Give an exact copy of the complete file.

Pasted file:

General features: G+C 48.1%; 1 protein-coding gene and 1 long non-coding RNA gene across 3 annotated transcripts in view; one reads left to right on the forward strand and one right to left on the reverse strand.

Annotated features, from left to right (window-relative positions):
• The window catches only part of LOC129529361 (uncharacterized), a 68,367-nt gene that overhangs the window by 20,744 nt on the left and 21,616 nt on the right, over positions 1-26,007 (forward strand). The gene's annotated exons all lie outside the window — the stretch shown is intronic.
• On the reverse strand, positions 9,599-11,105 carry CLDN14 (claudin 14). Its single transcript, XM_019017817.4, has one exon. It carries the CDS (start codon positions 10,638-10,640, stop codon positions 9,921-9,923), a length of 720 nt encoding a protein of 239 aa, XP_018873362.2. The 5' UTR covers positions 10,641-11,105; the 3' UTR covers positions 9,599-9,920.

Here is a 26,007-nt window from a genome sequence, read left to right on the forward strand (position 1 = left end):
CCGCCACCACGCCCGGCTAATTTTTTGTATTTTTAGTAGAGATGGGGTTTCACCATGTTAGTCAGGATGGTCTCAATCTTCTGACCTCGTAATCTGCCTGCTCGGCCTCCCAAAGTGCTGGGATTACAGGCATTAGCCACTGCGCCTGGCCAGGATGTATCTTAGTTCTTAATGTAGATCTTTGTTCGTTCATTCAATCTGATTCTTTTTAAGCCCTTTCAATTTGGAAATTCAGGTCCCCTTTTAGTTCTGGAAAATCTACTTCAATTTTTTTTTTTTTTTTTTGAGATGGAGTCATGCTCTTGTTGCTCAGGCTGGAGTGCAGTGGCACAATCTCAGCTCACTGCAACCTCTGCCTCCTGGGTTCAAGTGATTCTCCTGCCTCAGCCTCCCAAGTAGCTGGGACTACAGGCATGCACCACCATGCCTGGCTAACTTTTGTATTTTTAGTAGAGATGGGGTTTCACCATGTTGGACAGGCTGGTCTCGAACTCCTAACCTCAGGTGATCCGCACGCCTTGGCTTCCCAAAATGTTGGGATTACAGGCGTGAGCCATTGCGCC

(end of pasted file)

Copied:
General features: G+C 48.1%; 1 protein-coding gene and 1 long non-coding RNA gene across 3 annotated transcripts in view; one reads left to right on the forward strand and one right to left on the reverse strand.

Annotated features, from left to right (window-relative positions):
• The window catches only part of LOC129529361 (uncharacterized), a 68,367-nt gene that overhangs the window by 20,744 nt on the left and 21,616 nt on the right, over positions 1-26,007 (forward strand). The gene's annotated exons all lie outside the window — the stretch shown is intronic.
• On the reverse strand, positions 9,599-11,105 carry CLDN14 (claudin 14). Its single transcript, XM_019017817.4, has one exon. It carries the CDS (start codon positions 10,638-10,640, stop codon positions 9,921-9,923), a length of 720 nt encoding a protein of 239 aa, XP_018873362.2. The 5' UTR covers positions 10,641-11,105; the 3' UTR covers positions 9,599-9,920.

Here is a 26,007-nt window from a genome sequence, read left to right on the forward strand (position 1 = left end):
CCGCCACCACGCCCGGCTAATTTTTTGTATTTTTAGTAGAGATGGGGTTTCACCATGTTAGTCAGGATGGTCTCAATCTTCTGACCTCGTAATCTGCCTGCTCGGCCTCCCAAAGTGCTGGGATTACAGGCATTAGCCACTGCGCCTGGCCAGGATGTATCTTAGTTCTTAATGTAGATCTTTGTTCGTTCATTCAATCTGATTCTTTTTAAGCCCTTTCAATTTGGAAATTCAGGTCCCCTTTTAGTTCTGGAAAATCTACTTCAATTTTTTTTTTTTTTTTTTGAGATGGAGTCATGCTCTTGTTGCTCAGGCTGGAGTGCAGTGGCACAATCTCAGCTCACTGCAACCTCTGCCTCCTGGGTTCAAGTGATTCTCCTGCCTCAGCCTCCCAAGTAGCTGGGACTACAGGCATGCACCACCATGCCTGGCTAACTTTTGTATTTTTAGTAGAGATGGGGTTTCACCATGTTGGACAGGCTGGTCTCGAACTCCTAACCTCAGGTGATCCGCACGCCTTGGCTTCCCAAAATGTTGGGATTACAGGCGTGAGCCATTGCGCC